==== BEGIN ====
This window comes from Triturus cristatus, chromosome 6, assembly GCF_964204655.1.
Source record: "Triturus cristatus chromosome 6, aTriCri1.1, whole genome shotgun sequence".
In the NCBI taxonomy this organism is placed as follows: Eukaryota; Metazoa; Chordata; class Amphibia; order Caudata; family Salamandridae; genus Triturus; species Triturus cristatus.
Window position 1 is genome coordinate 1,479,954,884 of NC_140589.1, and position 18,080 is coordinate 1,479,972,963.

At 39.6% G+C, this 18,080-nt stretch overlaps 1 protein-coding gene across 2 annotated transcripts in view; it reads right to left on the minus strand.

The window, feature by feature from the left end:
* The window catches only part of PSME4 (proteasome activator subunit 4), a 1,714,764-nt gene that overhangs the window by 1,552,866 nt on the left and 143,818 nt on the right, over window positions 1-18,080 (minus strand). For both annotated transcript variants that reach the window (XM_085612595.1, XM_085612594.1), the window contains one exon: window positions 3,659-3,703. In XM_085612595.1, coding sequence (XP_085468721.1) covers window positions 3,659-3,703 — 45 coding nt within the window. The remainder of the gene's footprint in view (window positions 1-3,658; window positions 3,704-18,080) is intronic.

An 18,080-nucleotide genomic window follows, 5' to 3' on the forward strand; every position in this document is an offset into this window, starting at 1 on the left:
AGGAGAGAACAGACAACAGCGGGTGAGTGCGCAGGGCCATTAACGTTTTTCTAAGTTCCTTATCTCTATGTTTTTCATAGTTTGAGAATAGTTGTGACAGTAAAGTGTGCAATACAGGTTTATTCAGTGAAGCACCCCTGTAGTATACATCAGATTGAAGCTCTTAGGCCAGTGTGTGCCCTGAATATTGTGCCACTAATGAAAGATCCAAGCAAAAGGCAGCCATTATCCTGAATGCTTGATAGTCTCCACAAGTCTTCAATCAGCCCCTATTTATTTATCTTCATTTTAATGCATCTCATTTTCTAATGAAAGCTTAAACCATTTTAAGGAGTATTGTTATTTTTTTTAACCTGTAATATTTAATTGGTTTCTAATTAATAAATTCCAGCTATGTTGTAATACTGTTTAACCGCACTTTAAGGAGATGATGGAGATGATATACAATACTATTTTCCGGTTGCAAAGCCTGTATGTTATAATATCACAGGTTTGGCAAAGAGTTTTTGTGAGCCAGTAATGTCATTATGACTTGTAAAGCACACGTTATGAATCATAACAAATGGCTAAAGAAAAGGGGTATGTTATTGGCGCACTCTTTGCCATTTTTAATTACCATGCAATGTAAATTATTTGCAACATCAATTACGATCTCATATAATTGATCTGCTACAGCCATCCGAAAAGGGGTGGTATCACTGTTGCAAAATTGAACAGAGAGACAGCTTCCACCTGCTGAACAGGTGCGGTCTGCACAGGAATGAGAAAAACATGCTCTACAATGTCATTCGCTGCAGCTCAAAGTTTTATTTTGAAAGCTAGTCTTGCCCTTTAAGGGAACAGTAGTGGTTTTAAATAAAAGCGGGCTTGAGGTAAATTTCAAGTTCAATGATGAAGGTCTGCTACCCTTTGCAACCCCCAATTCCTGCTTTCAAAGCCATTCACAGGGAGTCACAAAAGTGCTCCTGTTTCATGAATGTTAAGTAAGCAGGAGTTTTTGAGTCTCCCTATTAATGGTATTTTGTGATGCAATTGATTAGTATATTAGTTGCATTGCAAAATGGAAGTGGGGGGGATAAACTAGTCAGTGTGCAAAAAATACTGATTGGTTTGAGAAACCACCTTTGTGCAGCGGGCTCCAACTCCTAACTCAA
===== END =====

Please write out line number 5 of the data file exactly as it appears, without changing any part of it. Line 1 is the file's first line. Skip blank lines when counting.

At 39.6% G+C, this 18,080-nt stretch overlaps 1 protein-coding gene across 2 annotated transcripts in view; it reads right to left on the minus strand.